JenREES 4/17/22

Hope you had a blessed Easter weekend! Reminder that soil temperatures can be viewed at: https://cropwatch.unl.edu/soiltemperature.

Hay and Forage Resources: Resources for buying/selling hay, corn residue, and other forages can be found at the following:

Fire Damage to Crop Residue: With the dry conditions and various fires that have occurred, have received questions regarding the nutrient value in the residue and/or soil impacts. When residue is burned, most nitrogen and sulfur in the residue are lost; however, the phosphorus and potassium are retained in the ash (as long as they don’t blow away).

In spite of this, short-term nutrient loss from the residue is none to minimal. Research from the University of Wisconsin looked at the need to replace nitrogen to the succeeding corn crop when soybean residue was either removed or not removed. They found no difference in nitrogen impacts to the corn crop regardless if the residue was removed; this suggests there is no need to replace the nitrogen in burnt soybean residue. Research from USDA-ARS in Nebraska, when looking at corn residue removal prior to corn planting, also suggested no need to replace the nitrogen lost from the residue. They found increased mineralization due to the change in C:N ratio when residue was removed. Previous research compiled in this resource from South Dakota State shared the same sentiments: https://openprairie.sdstate.edu/cgi/viewcontent.cgi?article=1365&context=extension_extra. The SDSU resource is also helpful when walking through a dollar value of other loss considerations.

Regarding longer-term nutrient loss, a UNL NebGuide shares for every 40 bu/ac of corn or sorghum, approximately one ton of residue is produced. Each ton of corn and sorghum residue contains approximately 17 lb N, 4 lb P2O5, 37 lb K, and 3 lb S. For every 30 bu/ac of soybean residue, approximately one ton of residue is produced with 17 lb N, 3 lb P2O5, 13 lb K, and 2 lb S for each ton of residue produced.

Perhaps the greatest losses to consider are organic matter, soil loss, and soil moisture. Regarding organic matter, the soil holds the greatest portion of this. One year of residue is minimal, attributed with the potential of increasing organic matter 0.03-0.06%, depending on tillage type, crop, etc. Soil erosion due to wind/water can result in organic matter loss and loss of more productive soil. This is hard to quantify. Perhaps the more important factor is the soil moisture losses in no-till, non-irrigated fields, particularly in a dry year such as this. Paul Hay, Extension Educator emeritus, years ago shared with me several documented situations where yield losses due to moisture loss were estimated. Corn planted into burned no-till, non-irrigated soybean stubble ranged from 15-28 bu/ac yield loss in two situations. There was 0-3 bu/ac yield loss associated with soybean planted into burned, no-till, non-irrigated corn residue in two situations. Use of soil moisture probes can give an indication of soil moisture differences between burned and non-burned areas of fields or between fields. Direct yield comparisons between fields are difficult to make due to planting dates, hybrids/varieties, agronomic practices, etc., but important to still collect and assess.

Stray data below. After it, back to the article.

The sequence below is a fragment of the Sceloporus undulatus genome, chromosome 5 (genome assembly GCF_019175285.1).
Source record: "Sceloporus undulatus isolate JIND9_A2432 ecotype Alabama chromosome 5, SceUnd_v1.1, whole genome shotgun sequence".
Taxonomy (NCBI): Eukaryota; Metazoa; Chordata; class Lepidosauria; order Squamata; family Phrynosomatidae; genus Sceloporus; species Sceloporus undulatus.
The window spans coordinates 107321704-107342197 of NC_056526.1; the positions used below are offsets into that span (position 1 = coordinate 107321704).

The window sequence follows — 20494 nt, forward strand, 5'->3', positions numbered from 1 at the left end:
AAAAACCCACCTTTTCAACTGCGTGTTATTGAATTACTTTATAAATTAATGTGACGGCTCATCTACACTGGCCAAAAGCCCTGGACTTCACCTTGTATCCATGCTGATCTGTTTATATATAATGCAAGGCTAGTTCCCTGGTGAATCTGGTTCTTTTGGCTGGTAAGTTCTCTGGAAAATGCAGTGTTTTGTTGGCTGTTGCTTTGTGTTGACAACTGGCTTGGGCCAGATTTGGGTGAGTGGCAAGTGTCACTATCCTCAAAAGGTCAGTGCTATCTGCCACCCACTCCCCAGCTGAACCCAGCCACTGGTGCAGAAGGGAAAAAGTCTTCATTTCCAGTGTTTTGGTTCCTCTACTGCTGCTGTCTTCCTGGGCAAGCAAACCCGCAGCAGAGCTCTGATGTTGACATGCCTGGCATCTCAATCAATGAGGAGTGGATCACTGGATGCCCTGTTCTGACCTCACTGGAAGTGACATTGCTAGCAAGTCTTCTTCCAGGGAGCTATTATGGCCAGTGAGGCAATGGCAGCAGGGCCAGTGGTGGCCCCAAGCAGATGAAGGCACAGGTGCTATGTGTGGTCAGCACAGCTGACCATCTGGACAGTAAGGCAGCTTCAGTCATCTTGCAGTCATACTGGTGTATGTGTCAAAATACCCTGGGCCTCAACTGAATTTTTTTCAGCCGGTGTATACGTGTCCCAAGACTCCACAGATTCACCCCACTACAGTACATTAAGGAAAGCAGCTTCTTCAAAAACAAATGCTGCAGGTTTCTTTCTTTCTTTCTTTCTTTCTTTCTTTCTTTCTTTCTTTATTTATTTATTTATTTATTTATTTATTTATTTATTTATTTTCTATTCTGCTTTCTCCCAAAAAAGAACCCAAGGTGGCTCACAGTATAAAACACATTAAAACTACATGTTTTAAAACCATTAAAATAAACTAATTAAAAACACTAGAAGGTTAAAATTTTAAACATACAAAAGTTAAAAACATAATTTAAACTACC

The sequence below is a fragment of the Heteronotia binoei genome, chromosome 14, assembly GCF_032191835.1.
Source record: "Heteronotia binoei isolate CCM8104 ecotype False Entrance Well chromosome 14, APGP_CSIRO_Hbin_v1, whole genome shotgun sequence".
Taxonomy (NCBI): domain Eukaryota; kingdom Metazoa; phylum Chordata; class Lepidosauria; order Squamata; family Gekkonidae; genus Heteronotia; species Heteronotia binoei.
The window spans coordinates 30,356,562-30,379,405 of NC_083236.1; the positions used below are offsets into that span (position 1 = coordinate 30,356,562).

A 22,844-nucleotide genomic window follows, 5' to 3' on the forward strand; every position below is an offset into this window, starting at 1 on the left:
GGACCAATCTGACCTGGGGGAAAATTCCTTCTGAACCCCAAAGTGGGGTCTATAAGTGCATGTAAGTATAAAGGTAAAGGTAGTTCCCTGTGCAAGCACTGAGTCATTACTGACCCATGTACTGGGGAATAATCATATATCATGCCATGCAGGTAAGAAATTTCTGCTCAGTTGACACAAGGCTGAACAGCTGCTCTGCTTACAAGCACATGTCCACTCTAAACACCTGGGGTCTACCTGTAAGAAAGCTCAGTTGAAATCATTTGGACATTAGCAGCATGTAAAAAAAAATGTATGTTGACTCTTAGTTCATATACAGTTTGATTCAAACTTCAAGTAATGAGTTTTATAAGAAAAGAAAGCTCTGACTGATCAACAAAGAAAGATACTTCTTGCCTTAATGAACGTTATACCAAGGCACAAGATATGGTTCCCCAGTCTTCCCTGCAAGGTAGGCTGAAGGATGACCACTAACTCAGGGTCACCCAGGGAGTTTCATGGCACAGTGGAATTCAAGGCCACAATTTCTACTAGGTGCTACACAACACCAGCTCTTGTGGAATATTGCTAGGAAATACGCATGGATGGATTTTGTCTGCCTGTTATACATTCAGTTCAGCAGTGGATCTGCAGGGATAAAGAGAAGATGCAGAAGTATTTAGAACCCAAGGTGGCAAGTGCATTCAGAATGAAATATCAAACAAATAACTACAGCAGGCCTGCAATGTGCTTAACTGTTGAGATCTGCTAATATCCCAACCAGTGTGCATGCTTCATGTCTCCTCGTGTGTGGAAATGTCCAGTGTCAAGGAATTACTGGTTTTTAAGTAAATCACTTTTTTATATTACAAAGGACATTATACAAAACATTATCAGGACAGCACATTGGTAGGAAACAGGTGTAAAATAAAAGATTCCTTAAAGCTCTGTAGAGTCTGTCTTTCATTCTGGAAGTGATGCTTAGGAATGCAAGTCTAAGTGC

Crabgrass Preventer timing: Crabgrass germinates when soil temperatures are maintained at 55F for 5-7 consecutive days. You can watch the CropWatch soil temperature maps at the link listed above. Or, use a meat thermometer (that you dedicate to only taking soil temperature!) for your own lawn situation at a 2-4” depth. Typically, towards the end of April/beginning of May is a good time for the first application, but it will vary by year. So far, this timing is holding true for 2022. When crabgrass preventer is applied too early, it can move out of the zone where the crabgrass seed is germinating. Would also recommend that you consider splitting your crabgrass herbicide application. Apply half of the highest labeled rate when soil temps warm and the other half 6-8 weeks later. Often there’s a flush of crabgrass later in the season and splitting the application can help with that It’s helpful for the products to be watered in within 24 hours for best results.

About jenreesources

I'm the Crops and Water Extension Educator for York and Seward counties in Nebraska with a focus in irrigated crop production and plant pathology.

Posted on April 17, 2022, in JenREES Columns, Lawns, Residue Management and tagged , , . Bookmark the permalink. Leave a comment.

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